There’s nothing really wrong with the themes and devices here, that’s why they’re used so often. The failures of humankind and the promise of the next generation are ideas that sit comfortably in the wonders explored by science fiction. But though our current global crisis gives The Midnight Sky’s iteration some added urgency, it can’t shake the feeling we’ve boldly gone here pretty often.

The Midnight Sky premieres on Netflix December 23.

Home A Clone

LX 2048

by George Wolf

Well, you’ll save money on sunscreen.

Because in the near future world of LX 2048, the only way you can venture out in the daylight is by going full hazmat. In fact, the sun has become so lethal that clone technology is needed to meet the demand for augmented dayworkers.

Once the clones arrive, the unintended consequences are sure to follow. And Adam Bird is getting an up close look at some of them.

Things are not going well for Adam (James D’Arcy). His tech company is on shaky ground, and he hasn’t been taking his LX “mood stabilizers” which could help with the really bad news: his heart is failing and he doesn’t have long to live. Though his relationship with wife Reena (Anna Brewster) and the kids was already on the rocks, Adam is worried about securing their future.

Then, through frequent flashbacks, writer/director/producer/editor Guy Moshe fills in the backstory. Though virtual reality has taken over by 2048, “the chip” is the next big thing. There’s been a massive decline in population. And the Premium 3 insurance plan allows you to “tailor” your spousal replacement clone in the event of death.

What luck for Reena! The Birds are Premium 3 plan holders.

Moshe’s overly cheesy opening credits lower the expectations of what’s to come, but there are engaging visuals and some solid sci-fi ideas here, albeit ones fighting to overcome stilted dialog and tonal swings.

Adam’s conversations with unseen VR avatars are overly explanatory only for our benefit, sometimes bringing a wince-worthy phoniness to D’Arcy’s performance. And yet, when Moshe suddenly introduces moments of absurdist humor, you wonder if either tract was intended.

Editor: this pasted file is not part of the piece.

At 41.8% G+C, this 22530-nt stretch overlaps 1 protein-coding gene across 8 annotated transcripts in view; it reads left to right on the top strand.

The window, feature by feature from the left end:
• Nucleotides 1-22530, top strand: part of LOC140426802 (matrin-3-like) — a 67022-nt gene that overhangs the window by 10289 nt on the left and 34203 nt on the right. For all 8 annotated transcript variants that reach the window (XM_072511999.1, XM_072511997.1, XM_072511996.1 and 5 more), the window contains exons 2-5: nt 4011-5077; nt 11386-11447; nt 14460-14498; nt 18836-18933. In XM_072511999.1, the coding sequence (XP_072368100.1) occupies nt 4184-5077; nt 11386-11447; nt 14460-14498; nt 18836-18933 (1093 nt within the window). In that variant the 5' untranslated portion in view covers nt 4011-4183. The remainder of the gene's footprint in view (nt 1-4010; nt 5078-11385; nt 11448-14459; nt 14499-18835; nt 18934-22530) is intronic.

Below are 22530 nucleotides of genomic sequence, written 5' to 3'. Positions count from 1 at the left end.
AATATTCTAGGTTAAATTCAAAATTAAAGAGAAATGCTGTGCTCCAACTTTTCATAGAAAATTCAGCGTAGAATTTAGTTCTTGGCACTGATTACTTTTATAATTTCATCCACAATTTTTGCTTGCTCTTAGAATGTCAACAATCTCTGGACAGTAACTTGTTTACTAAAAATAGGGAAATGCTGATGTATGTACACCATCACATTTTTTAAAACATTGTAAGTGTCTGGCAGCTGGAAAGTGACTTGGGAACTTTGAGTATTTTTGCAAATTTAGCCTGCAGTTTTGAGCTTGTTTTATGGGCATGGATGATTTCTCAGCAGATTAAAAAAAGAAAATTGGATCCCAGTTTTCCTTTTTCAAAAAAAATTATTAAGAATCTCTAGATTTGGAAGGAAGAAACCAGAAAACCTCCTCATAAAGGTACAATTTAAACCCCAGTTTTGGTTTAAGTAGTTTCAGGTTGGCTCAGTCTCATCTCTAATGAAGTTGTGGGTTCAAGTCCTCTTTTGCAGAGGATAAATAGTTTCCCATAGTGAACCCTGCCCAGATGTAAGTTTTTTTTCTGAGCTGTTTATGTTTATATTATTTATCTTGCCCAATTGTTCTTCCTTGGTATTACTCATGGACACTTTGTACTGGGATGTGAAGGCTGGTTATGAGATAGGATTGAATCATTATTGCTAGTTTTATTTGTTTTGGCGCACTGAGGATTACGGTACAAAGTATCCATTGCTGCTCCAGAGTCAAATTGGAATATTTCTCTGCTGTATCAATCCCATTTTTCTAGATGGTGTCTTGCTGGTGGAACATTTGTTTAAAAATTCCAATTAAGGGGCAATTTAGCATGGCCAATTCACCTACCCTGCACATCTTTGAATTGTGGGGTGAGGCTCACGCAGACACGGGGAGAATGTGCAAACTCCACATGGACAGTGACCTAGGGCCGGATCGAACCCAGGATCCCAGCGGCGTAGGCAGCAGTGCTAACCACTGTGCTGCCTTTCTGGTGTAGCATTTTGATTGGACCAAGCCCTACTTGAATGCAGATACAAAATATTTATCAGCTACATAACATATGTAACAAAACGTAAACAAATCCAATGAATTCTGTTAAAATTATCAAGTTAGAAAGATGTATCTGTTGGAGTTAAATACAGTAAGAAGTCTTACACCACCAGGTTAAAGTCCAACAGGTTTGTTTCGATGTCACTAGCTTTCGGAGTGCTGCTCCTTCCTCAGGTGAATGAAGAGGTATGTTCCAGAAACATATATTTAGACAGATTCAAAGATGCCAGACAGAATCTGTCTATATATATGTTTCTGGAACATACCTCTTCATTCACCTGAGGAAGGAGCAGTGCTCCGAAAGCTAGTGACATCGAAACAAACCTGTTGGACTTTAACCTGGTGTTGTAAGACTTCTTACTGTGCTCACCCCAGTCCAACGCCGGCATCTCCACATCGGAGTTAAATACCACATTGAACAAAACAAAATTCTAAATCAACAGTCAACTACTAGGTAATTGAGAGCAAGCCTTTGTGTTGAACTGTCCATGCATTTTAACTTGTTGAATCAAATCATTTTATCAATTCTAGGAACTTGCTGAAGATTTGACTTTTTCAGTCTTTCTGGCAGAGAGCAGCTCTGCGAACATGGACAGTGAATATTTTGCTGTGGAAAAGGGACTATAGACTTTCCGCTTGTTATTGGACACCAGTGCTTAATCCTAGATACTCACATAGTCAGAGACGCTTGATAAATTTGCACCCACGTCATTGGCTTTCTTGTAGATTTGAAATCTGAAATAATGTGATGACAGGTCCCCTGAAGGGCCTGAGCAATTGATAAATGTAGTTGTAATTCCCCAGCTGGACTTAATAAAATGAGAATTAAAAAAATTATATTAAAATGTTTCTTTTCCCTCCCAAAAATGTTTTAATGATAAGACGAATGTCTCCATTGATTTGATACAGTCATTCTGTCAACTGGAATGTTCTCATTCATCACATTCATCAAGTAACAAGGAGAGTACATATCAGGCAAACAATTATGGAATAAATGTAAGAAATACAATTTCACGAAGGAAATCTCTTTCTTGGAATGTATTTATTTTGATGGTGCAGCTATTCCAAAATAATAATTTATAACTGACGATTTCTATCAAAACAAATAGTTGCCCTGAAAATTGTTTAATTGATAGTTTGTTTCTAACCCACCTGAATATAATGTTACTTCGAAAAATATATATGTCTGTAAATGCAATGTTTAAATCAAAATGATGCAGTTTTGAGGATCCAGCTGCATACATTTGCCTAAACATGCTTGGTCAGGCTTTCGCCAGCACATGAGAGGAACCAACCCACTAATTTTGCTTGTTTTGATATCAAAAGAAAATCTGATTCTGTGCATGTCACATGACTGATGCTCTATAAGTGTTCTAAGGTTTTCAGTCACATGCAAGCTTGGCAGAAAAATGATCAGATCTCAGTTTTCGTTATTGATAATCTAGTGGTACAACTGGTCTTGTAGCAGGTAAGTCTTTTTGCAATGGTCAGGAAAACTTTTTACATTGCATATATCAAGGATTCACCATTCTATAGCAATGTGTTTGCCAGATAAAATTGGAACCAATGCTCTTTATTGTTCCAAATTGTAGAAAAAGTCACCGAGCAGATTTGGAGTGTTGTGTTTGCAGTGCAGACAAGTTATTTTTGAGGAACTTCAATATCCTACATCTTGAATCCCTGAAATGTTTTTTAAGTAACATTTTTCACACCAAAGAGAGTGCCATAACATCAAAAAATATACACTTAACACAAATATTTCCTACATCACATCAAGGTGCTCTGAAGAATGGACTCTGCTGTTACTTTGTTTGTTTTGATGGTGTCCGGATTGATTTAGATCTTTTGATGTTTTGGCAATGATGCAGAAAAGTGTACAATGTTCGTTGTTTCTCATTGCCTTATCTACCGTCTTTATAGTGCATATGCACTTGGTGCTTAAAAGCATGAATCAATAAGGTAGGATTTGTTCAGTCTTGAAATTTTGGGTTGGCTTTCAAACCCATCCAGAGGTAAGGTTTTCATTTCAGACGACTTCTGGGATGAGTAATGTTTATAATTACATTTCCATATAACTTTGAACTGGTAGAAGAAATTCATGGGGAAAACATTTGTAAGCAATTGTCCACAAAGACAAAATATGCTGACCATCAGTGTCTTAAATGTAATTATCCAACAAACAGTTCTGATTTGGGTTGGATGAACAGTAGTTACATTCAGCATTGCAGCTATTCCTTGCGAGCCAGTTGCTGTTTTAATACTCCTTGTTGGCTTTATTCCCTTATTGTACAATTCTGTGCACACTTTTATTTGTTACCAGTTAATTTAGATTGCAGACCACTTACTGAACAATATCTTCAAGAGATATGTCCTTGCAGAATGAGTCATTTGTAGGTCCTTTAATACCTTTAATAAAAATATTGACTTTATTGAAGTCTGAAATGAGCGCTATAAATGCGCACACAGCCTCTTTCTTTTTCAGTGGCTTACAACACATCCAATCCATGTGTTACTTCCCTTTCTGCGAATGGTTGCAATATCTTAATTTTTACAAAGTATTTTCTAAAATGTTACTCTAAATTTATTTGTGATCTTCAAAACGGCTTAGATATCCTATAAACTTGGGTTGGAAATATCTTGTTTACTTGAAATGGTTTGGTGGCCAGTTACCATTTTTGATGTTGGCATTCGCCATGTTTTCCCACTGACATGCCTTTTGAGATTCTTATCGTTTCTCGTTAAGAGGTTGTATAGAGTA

Delroy Lindo’s cameo as cloning tech legend Donald Stein instantly raises the stakes. Lindo’s natural gravitas make Stein’s musings about what it means to be human and the wages of playing God land a tick higher on the scale of standard sci-fi existential crises.

This is a film that often feels adrift and in need of an anchor. It’s neither as smart as it wants to be, nor as dumb as you fear early on. Much like its main character, LX 2048 has heart, but you’re never sure how long it can hold out.

Star Child

High Life

by George Wolf

In tackling the final frontier, it’s not surprising that unconventional filmmaker Claire Denis shows little interest in the usual themes that dominate the sci-fi genre. High Life floats very deliberately in its own headspace, touching down somewhere between enlightened consciousness and acid-blooded killing machines.

Monte (Robert Pattinson) appears to be the last survivor of a spacecraft’s crew, but he’s not alone in deep space. He has baby Willow to care for, tending to her needs while he performs his duties and files the regular progress reports that feel increasingly futile.

The infant is one of many general questions director/co-writer Denis casually raises before playing with the film’s timeline to address them, all the while picking at the scabs of deeper insights into the primal desires and self-destructive instincts we cannot escape.

Denis is more than aware of her genre playground (there is a character named Chandra, after all), and while you may be reminded of other sci-fi institutions, High Life lives in the uncomfortable places even the best of these films gloss over. It is bleak and often surreal, draped in the stifling desperation of a crew seemingly controlled by Dr. Dibs (Juliette Binoche – a terrific model of subtle menace).

There is sex (Binoche’s solo sequence is damn near unforgettable) but no affection, reproduction reduced to its most clinical nature and an element of body horror that Denis’s close-up camerawork demands you acknowledge. Though the deep space effects may not be big-budget worthy, succinct visual storytelling is always in play.

In the latest of many challenging indie roles he’s been choosing post-Twilight, Pattinson is again impressive. In a succession of unlikable characters, he gives Monte a gradually sympathetic layer, an element that becomes critical to making the film’s third act as effective, and ultimately hopeful, as it is.

To her credit, Denis has always shown little regard for standard convention. While there is much to be gleaned from the opening and closing shots of her latest, it is the ride in between that makes High Life such a different animal.